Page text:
In FIG. 2, only one transistor is shown for driving the power motor and the load motor. However, a plurality of transistors may be used for the control, if necessary. The apparatus may be connected to MPU 39 by using an exclusive controller instead of MPU 39 or by using an exclusive control IC.
When an excess voltage is applied to transistor 30 and motor 28 due to an erroneous connection of the plug of the charger and the plug receiver of the control apparatus, the input voltage to be compared of comparator 37, namely, the voltage drop of resistor 34, becomes higher than reference voltage Vref1. As a result, the state of the output of comparator 37 is changed from "L" to "H" and the input port I1 becomes "H" level. If transistor 30 is short-circuited, the input voltage to be compared of comparator 38, namely, the voltage drop of resistor 34, becomes lower than the reference voltage Vref2. The state of the output of comparator 38 is changed from "L" to "H", causing the input port I2 to become "H" level.
FIG. 3 shows plug 26 and plug receiver 27 which have the same structure. This can be easily understood of turning the plug receiver 27 upside down.
The flowchart shown in FIG. 4, a timer interruption program, is written in the ROM in MPU 39. This program may be executed every 100 ms, for example.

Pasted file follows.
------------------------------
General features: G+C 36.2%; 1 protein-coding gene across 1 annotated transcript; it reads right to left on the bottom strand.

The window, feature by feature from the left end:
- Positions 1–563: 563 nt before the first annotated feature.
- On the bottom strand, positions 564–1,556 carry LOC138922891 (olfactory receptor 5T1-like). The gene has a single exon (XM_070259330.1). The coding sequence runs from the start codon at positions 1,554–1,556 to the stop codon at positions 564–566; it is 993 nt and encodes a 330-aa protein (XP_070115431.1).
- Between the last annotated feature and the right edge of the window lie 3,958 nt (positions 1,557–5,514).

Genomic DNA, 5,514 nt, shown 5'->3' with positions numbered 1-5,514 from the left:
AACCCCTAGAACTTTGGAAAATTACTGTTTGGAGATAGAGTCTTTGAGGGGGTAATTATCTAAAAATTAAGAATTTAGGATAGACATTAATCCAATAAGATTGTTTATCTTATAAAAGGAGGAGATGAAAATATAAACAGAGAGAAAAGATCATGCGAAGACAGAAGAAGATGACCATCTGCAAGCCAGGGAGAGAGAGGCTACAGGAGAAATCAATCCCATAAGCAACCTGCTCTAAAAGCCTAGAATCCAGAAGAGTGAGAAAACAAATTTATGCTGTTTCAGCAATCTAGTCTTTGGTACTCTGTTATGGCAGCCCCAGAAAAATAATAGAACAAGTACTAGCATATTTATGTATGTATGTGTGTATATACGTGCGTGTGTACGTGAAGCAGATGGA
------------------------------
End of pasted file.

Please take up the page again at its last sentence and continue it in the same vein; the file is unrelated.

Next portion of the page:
When an interruption occurs, judgment J1 judges whether the state of the input port I1 is "H" or "L" and whether or not the excess voltage is applied to the motor, for example. If the state of input port I1 becomes "H" level, the process is branched to step S1 and the state of output port P1 changes from "H" level to "L" level. As a result, contactor 29 is opened and the power supply to motor 28 is cut off, thereby stopping the rotation of the motor. Thereafter, the interruption process is completed and the process is returned to the main program. At judgment J1, if the state of the input port I1 is "L" level, the process proceeds to judgment J2 and this time examines whether the state of the input port I2 is "H" or "L", thereby judging whether or not transistor 30 is in a short-circuit state. If input port I2 is at "H" level, the process branches to step S2, and the state of the output port P1 is changed from "H" level to "L" level. As a result, contactor 29 is opened and the power supply to motor 28 is cut off, thereby stopping the rotation of the motor. Thereafter, the process completes the interruption routing and is returned to the main program. At judgment J2, if the state of input port I2 is "L" level and the process is judged as being in a normal state, an operational state is maintained. Thus, the process completes the interruption routine, and is returned to the main program. If the same structure as the power motor is applied to the load motor, the other comparator, the other input, the other driver and the other output port, which corresponds to comparator 38, input port I2, driver 40 and output port P1 are respectively provided. Therefore, after judgment J2, another similar judgment routine is executed and the same process is applied to the load motor side.